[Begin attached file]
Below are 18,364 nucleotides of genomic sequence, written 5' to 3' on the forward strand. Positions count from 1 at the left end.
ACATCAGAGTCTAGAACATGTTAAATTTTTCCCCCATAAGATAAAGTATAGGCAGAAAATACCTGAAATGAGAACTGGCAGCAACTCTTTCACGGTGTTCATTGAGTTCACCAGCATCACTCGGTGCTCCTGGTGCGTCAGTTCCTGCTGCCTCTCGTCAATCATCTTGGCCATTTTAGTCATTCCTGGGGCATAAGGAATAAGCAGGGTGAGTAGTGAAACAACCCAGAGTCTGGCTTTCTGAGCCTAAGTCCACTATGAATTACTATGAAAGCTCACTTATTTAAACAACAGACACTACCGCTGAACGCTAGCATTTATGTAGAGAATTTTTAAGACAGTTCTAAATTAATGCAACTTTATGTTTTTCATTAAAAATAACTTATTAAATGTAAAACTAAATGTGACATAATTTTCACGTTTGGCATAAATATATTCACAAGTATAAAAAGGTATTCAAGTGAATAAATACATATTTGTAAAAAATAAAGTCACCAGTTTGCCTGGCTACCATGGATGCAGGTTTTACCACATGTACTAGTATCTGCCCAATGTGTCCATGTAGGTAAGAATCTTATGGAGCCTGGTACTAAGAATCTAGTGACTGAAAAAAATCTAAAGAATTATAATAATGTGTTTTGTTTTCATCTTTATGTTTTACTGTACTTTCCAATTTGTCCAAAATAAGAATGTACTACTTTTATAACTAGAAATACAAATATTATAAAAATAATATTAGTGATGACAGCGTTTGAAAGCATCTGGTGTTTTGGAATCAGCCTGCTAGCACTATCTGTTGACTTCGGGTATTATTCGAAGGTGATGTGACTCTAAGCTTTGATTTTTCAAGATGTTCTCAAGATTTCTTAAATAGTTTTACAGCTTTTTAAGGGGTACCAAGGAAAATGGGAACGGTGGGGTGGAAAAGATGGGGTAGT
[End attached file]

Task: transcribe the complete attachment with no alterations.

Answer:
Below are 18,364 nucleotides of genomic sequence, written 5' to 3' on the forward strand. Positions count from 1 at the left end.
ACATCAGAGTCTAGAACATGTTAAATTTTTCCCCCATAAGATAAAGTATAGGCAGAAAATACCTGAAATGAGAACTGGCAGCAACTCTTTCACGGTGTTCATTGAGTTCACCAGCATCACTCGGTGCTCCTGGTGCGTCAGTTCCTGCTGCCTCTCGTCAATCATCTTGGCCATTTTAGTCATTCCTGGGGCATAAGGAATAAGCAGGGTGAGTAGTGAAACAACCCAGAGTCTGGCTTTCTGAGCCTAAGTCCACTATGAATTACTATGAAAGCTCACTTATTTAAACAACAGACACTACCGCTGAACGCTAGCATTTATGTAGAGAATTTTTAAGACAGTTCTAAATTAATGCAACTTTATGTTTTTCATTAAAAATAACTTATTAAATGTAAAACTAAATGTGACATAATTTTCACGTTTGGCATAAATATATTCACAAGTATAAAAAGGTATTCAAGTGAATAAATACATATTTGTAAAAAATAAAGTCACCAGTTTGCCTGGCTACCATGGATGCAGGTTTTACCACATGTACTAGTATCTGCCCAATGTGTCCATGTAGGTAAGAATCTTATGGAGCCTGGTACTAAGAATCTAGTGACTGAAAAAAATCTAAAGAATTATAATAATGTGTTTTGTTTTCATCTTTATGTTTTACTGTACTTTCCAATTTGTCCAAAATAAGAATGTACTACTTTTATAACTAGAAATACAAATATTATAAAAATAATATTAGTGATGACAGCGTTTGAAAGCATCTGGTGTTTTGGAATCAGCCTGCTAGCACTATCTGTTGACTTCGGGTATTATTCGAAGGTGATGTGACTCTAAGCTTTGATTTTTCAAGATGTTCTCAAGATTTCTTAAATAGTTTTACAGCTTTTTAAGGGGTACCAAGGAAAATGGGAACGGTGGGGTGGAAAAGATGGGGTAGT